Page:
This morning I woke to a text from a former Barcelona player.
"PSG play out of their skin for most of the game. Messi goes off at half-time. And yet the only reason it finishes 2-2 is because of a goalkeeping mistake and Ibra's offside goal."
Fair? You be the judge.
As someone who argued that Paris St. Germain had a fair shot because of the way they match up against Barcelona, I felt somewhat vindicated by Tuesday's performance. Thiago Silva was a beast. Both Ezequiel Lavezzi (who hit the post) and Lucas Moura created problems in space. David Beckham did a job in midfield while his legs lasted before tailing off. Zlatan Ibrahimovic blew hot and cold but the score sheet shows he scored one goal, provided the assist for another and blew a golden opportunity.
- Lomas: Fearless PSG rattle Barca
- Tomas: A costly draw in Paris for Barca
- Johnson: PSG prove credentials against Barca
- Stats: Bayern and Barca secure advantage
And yet the game reaffirmed what we already knew: Quality matters as does chemistry. PSG haven't built a coherent rhythm to their game, and as such, they're not yet the kind of side manager Carlo Ancelotti wants them to be. Yet there's a whole mental side to the game, and this match could be remembered as a turning point for the club even if they don't advance to the semifinal.
Because ultimately, Lionel Messi's goal came against the run of play. And it came thanks to a moment of genius from Dani Alves, who at times looks on the wane and at times reminds you he is capable of brilliance. Superstars turn games, and when Dani Alves plays like that, he is a superstar.
PSG fans will say Barcelona's penalty was soft. In some ways it was, but the bottom line is that goalkeeper Salvatore Sirigu came out and dove unnecessarily at Alexis Sanchez's feet. The Chilean left his leg anticipating contact and the referee pointed to the spot. In today's game, that's a penalty whether we like it or not.
So what's next?
Barcelona have manager Tito Vilanova back after his medical leave for cancer treatment, and this is bound to have an impact. Managing via Web streaming and instant messaging is not the same thing. Vilanova was Pep Guardiola's tactician and can now make the adjustments that, at times, Barcelona failed to make in his absence.
But Barca also will likely miss Messi and Javier Mascherano for the return leg, and with Carles Puyol also out, it's a full-fledged emergency at the back and up front. Vilanova will have to choose between Marc Bartra, who is inexperienced but well-schooled in the Barca way, and Alex Song, who is not a natural centre half and hasn't exactly been pulling up trees since his move from Arsenal. Put either alongside Gerard Pique and pit them against Ibrahimovic in a game that Barcelona will still play on the front foot -- because that is how they play -- and it's something PSG will look to exploit.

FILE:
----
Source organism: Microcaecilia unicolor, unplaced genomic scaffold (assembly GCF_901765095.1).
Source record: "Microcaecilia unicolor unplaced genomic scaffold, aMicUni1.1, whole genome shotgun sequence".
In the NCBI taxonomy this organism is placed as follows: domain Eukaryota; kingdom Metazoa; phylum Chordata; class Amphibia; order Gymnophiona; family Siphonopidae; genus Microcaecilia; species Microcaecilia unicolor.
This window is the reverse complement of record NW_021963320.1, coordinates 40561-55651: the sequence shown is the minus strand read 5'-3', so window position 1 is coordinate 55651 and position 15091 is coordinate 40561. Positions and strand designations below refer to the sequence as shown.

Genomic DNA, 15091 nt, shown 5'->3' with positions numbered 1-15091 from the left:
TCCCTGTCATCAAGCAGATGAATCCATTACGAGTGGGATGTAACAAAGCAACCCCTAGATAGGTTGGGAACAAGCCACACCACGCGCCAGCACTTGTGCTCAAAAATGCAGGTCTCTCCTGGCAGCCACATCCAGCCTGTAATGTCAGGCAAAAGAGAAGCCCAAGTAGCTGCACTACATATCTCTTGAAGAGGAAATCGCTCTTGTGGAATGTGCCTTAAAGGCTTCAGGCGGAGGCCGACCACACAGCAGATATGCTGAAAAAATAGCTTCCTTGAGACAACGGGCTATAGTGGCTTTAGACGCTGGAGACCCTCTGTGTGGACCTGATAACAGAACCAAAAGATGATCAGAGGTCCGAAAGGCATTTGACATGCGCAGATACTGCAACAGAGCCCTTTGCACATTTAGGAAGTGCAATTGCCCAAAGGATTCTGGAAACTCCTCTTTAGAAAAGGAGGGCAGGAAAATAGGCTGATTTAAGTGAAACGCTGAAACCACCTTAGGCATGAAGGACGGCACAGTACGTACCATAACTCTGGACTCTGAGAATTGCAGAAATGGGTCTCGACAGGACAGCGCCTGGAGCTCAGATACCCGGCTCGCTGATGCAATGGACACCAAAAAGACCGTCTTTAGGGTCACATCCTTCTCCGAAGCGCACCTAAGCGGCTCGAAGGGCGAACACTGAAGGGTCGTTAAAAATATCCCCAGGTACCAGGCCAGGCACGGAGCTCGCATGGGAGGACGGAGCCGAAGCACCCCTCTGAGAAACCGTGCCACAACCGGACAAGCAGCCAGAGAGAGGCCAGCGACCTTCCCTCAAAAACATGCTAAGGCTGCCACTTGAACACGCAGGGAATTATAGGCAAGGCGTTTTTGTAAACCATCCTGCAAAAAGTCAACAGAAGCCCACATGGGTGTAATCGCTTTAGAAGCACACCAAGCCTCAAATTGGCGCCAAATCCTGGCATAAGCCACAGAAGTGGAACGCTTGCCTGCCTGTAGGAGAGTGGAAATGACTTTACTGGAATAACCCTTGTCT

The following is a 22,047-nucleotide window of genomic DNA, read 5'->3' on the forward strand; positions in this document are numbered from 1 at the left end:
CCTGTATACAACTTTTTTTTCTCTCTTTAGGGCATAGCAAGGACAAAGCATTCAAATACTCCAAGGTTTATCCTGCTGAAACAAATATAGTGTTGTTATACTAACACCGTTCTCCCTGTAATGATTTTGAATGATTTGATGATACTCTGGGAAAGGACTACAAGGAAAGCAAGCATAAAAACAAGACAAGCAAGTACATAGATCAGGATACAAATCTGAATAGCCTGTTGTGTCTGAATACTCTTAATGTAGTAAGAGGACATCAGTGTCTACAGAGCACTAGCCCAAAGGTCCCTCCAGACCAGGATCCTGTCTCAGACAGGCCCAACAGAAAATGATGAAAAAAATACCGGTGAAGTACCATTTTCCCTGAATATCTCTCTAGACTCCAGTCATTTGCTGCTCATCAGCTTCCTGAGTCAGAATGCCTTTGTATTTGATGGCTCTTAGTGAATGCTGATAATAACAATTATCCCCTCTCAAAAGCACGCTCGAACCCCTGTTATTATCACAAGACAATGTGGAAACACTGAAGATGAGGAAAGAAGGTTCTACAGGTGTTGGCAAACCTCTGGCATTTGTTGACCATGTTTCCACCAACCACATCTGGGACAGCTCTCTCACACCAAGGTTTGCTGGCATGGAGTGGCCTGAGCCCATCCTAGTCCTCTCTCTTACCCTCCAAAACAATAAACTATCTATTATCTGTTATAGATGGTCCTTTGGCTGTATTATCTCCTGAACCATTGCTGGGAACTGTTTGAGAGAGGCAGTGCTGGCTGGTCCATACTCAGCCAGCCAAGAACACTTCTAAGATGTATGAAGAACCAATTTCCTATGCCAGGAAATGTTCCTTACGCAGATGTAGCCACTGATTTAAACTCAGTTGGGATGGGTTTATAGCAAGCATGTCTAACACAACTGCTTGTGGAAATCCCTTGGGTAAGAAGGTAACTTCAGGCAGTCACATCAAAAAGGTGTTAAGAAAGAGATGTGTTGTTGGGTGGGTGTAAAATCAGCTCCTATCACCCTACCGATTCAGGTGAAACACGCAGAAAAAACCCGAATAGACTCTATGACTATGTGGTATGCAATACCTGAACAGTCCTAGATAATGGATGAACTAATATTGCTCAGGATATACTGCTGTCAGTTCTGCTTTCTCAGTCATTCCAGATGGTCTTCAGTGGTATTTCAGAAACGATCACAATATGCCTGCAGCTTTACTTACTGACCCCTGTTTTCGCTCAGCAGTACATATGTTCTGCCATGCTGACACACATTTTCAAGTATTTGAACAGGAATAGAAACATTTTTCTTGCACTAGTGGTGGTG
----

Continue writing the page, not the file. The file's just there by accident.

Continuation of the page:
Replacing Messi up front is obviously more problematic. David Villa had a poor night in Paris, but you’d expect he'll get the nod again in the return leg. The fascinating choice for Vilanova will be whether to include Cesc Fabregas in his front three and play for possession and movement -- the way Spain did at the Euros -- or to go with some combination of Cristian Tello, Villa, Alexis Sanchez and Pedro (who should be back from his injury).
As for PSG, Ancelotti needs to maintain the same intensity in the return leg. He'll have space, something PSG don't have in Ligue 1 and struggle without. The single biggest challenge will likely be finding a way to contain Barcelona's midfield. PSG were able to do so to some degree at the Parc des Princes thanks to a stellar performance by Blaise Matuidi, but he's suspended in the return leg. Marco Verratti is gifted but still a kid. Clement Chantome offers legs, grit and heart, but not necessarily the kind of quality you need against the best midfield trio in the world. You wonder whether Ancelotti will consider the option of moving Thiago Silva into midfield and hoping that Alex and Mamadou Sakho can deal with a Messi-less Barca strike force.
Whatever the case, PSG came of age on Tuesday night. As my friend pointed out, it still wasn't enough to beat Barca. But it was still key.
Juventus flat-footed, defeated: On Monday, I noted how Antonio Conte had decided not to rest his Juventus regulars in Serie A on Saturday. I wondered whether it could actually be the right thing to do -- despite being counterintuitive -- and if the chemistry and adrenaline from the Inter game would carry over against Bayern.
We now know the answer. It did not.
Bayern blitzed Juventus beyond David Alaba's early goal (helped by Gigi Buffon's miscue). Bayern were stronger, faster and simply better. As Giorgio Chiellini pointed out after the game, Juventus struggled to get out of their own half. In the first 45 minutes, it could easily have been three or four nil, such was Bayern’s dominance.
Furthermore, Toni Kroos' injury after 10 minutes might actually have been a blessing in disguise for Jupp Heynckes. When it came to tracking and neutralizing Andrea Pirlo, Thomas Mueller was a better bet. He's big, awkward, hardworking and intelligent. Pirlo was erased completely, and even when he did have time and space, he was uncharacteristically inaccurate with the ball.
If there's any regret for Bayern, it's that they didn't close out the tie at the Allianz Arena. A two-nil victory is a huge edge, but it does leave the door open in the return leg. They could -- and maybe should -- have scored more given how well they played and how much better they were on the night.
Like the other tie, this one isn't over. An early goal for Juventus and it will be game on in Turin. But, of course, if the Juve we saw on Tuesday night shows up, there will be no contest.